Woods and forests were the principal source of fuel in Europe for many hundreds of years.
In addition, they were crucially important as a source of construction material for a wide range of domestic, agricultural, industrial and military artifacts.
Moreover, they were used for grazing, cultivation and hunting.
Consequently, the varied landscapes of today are often a result of past management policies which were closely linked to important events and cultural developments in human history.
This book is a valuable source of information for historians and conservationists who wish to preserve our cultural heritage.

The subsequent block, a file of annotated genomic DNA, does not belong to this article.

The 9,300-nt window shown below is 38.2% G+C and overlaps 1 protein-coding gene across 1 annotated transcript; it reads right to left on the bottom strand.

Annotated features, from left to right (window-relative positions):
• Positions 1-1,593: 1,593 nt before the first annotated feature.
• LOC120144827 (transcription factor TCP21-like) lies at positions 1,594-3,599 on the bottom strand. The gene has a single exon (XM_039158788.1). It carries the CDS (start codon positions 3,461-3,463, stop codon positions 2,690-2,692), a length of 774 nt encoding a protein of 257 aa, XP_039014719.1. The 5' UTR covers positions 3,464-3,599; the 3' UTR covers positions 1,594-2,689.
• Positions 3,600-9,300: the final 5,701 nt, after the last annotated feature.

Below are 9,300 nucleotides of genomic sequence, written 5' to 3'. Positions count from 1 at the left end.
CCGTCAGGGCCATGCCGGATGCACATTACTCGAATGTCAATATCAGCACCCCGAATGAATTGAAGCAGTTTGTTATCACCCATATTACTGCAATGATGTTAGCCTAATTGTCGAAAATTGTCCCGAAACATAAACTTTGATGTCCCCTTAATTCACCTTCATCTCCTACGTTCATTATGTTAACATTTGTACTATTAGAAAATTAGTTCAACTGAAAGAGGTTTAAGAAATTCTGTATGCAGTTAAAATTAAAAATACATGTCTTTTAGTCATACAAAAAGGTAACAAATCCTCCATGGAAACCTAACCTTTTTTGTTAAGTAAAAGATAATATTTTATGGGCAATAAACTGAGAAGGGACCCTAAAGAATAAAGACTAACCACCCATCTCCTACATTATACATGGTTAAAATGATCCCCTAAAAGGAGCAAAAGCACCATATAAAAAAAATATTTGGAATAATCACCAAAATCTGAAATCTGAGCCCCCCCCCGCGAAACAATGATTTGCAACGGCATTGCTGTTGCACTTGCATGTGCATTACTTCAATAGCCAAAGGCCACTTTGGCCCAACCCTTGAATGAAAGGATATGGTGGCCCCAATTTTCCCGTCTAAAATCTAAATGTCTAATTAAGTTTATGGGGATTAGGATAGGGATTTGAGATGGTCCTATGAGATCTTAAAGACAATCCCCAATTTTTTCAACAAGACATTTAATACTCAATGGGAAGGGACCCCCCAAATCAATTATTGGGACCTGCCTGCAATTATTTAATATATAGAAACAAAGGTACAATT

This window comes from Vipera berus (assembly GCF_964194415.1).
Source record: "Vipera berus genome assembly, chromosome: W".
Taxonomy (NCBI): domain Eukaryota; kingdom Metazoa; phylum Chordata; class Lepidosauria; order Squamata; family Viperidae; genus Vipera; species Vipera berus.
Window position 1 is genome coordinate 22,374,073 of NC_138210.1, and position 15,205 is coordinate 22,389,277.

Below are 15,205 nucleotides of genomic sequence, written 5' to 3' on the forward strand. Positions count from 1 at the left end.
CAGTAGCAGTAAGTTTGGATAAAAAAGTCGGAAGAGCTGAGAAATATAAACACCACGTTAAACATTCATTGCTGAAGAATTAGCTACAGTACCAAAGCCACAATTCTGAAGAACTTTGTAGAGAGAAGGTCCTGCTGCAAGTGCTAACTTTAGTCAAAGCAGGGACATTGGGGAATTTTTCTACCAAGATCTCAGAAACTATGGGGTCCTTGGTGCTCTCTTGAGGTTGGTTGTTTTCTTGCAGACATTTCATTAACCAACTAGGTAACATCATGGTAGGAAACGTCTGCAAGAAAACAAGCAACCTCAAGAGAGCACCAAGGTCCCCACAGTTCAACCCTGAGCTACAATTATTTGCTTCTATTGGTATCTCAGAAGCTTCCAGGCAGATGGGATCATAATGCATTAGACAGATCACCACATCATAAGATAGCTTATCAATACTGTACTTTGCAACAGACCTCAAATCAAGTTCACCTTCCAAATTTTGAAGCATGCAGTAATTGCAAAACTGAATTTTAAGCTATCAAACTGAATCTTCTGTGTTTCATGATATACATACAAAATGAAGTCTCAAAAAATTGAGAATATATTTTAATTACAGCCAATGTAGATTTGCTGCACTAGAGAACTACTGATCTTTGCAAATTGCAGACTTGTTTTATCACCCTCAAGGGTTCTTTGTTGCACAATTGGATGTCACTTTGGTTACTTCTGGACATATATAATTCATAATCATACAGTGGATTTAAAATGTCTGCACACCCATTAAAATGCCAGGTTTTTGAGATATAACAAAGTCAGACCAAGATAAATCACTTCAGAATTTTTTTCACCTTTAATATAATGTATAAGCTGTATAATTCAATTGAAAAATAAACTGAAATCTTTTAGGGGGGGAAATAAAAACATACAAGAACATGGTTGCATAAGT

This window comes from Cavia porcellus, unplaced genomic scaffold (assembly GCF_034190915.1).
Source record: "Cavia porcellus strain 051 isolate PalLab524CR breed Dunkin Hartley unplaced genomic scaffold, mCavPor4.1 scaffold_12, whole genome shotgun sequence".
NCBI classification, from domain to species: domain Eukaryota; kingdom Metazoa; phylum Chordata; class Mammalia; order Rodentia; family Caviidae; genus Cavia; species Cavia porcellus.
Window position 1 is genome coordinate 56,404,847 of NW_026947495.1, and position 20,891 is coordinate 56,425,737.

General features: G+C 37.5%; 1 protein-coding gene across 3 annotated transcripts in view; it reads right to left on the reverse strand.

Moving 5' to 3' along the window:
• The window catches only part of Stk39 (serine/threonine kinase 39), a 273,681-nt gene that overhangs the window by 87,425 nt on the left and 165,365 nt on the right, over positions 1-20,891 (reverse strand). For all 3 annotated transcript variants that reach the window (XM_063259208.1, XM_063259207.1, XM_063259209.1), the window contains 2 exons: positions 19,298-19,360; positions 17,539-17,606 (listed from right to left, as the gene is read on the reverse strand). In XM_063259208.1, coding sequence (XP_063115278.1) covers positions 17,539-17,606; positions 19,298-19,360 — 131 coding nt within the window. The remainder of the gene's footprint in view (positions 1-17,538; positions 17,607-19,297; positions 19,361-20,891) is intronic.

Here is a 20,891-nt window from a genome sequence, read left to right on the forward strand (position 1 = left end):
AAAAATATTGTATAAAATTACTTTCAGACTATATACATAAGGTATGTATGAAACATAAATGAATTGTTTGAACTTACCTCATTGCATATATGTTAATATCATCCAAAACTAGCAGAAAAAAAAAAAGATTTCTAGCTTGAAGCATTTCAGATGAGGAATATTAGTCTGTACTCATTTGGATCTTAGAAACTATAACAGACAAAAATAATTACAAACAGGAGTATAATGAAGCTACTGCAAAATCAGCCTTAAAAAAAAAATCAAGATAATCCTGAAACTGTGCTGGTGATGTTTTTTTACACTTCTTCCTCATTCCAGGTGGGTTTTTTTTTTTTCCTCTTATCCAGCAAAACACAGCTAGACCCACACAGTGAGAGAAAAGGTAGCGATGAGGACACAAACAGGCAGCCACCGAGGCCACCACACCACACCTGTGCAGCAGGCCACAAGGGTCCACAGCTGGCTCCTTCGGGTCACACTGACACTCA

This book is an interdisciplinary work which draws on selected papers presented at an international conference of forest historians organised at The University of Nottingham in September 1996 in association with the British Ecological Society and the International Union of Forest Research Organizations.
In it, historians, geographers and foresters who are leading authorities explore recent developments in the study of the cultural history of European forests in a wide selection of case studies from Scotland, Central England, Spain, Germany and Israel.
The book concludes with a theoretical consideration of the concept of ancient woodland.
It represents essential reading for landscape historians, geographers, foresters, ecologists, conservationists and land managers with an interest in European forests and is also a useful source for advanced students of these disciplines.